Money, money, money – how much do I need for traveling Colombia?

We loved Colombia and would highly recommend it to everyone. The people are so friendly, there is a lot of interesting history to dive into, be it art, culture, or the infamous drug cartels, it will keep you reading for weeks. The landscapes are stunning and the prices are very low. This is no doubt one of our favourite countries. There is just so much to see, you can jump from the coast, to hiking in the mountains, to lakes, waterfalls even a desert (well sort of). We felt we could have spent so much more time in this country and will no doubt regret we didn’t, but we’ve chosen to leave some attractions for Ecuador and the rest of South America where we will be visiting the Amazon and then onwards. As you’ve probably realised from our blog we are trying to fit a huge trip into a small time frame, so we’re having to get pretty picky about how we’re spending time. Anyway if you have a month and your wondering where to go I will put this at the top of your list.

We only spent 20 days in Colombia, averaging $29 pp a day, our spendings have definitely increased on this trip for a few reasons, not necessarily the country being more expensive than others, but we haven’t done any couch surfing, and our food expenses have definitely increased. There is only so long you can stick to eating the classic rice, beans and meat before you go insane. So I would say we’ve been treating ourselves slightly to some foreign foods and drinks. So a typical comedor (local canteen) meal will set you back between 2-4 dollas. Whereas foreign coucine, and I’m not talking posh nosh, we’re backpackers at the end of the day, will set you back anywhere between 5-12.

Roasted goat, a local speciality on the desert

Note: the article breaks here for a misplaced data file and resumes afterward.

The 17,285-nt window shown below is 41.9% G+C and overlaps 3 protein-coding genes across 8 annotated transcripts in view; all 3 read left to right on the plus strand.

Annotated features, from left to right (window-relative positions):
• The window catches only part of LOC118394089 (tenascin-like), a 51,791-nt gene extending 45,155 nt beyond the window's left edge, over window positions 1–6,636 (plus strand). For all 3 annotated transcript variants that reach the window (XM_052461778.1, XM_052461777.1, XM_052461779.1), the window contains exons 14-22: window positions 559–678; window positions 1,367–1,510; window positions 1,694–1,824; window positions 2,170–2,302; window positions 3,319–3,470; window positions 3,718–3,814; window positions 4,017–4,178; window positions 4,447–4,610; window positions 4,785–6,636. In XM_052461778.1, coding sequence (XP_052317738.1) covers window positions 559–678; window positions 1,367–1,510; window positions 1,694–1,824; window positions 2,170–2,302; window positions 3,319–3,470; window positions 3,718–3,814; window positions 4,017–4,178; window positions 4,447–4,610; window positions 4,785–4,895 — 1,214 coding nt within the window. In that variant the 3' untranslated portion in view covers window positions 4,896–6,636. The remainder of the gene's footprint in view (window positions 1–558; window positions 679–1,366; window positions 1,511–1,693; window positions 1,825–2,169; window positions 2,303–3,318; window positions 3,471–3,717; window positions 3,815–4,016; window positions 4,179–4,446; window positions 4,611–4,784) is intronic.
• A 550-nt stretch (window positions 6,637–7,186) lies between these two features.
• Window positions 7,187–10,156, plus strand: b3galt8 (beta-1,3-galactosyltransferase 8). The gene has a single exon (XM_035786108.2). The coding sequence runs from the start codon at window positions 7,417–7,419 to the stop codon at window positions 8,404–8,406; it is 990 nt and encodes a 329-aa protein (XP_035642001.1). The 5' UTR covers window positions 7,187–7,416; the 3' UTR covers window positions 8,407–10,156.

Trout in cheese sauce, another local dish

Accommodation, it’s very similar to all the other countries we’ve visited, if your going to go with it, turn up without reservations and a cheeky bit of haggling your going to find some great deals. We find we can’t stick to a plan and you never really know what there advertising is actually what you get. We are traveling slightly out of season so there seems to be a huge number of empty rooms so it’s normally the safest option. Plus you cut the booking fees, so every penny counts. Typically private rooms here are on average $17.50, slightly more in big cities and less in villages.

Transportation is fairly cheap (about $2 per hour of driving), buses are comfortable and depart all the time, the distances aren’t massive, but the obstacle of the Andes adds a huge number of hours to any journey. I would say this is actually something we are slightly struggling with now. We got very used to the short, ease of traveling in Central America. Here you can spend a full day on the road, that coupled with some of the hair raising mountain roads, which day and night they race along, overtaking on blind bends, it doesn’t leave you feeling rested. We find we’re spending a few more days at each location, the drive to keep going so quickly now has gone. But maybe it’s just a slightly different style of traveling here.

Brocken down on a mountain road

TIPS

☄The smaller the bus, the better. At first we were only looking for the big busses with bathrooms and air con but after a while we switched into the little ones as they are so much quicker and make less stops!

☄Never leave your belongings unattended and don’t trust anyone. We almost ended up being left with nothing as a driver decided to change his waiting spot to another side of a massive terminal, when we went to a bathroom, without letting us know. Unfortunately ending up with missing items so be aware. : (

☄Buses in Colombia are not cheap, but you can get good deals if you buy tickets just before departure. We never had problems buying last minute tickets.

☄Wifi never works on the buses, so don’t count on that.

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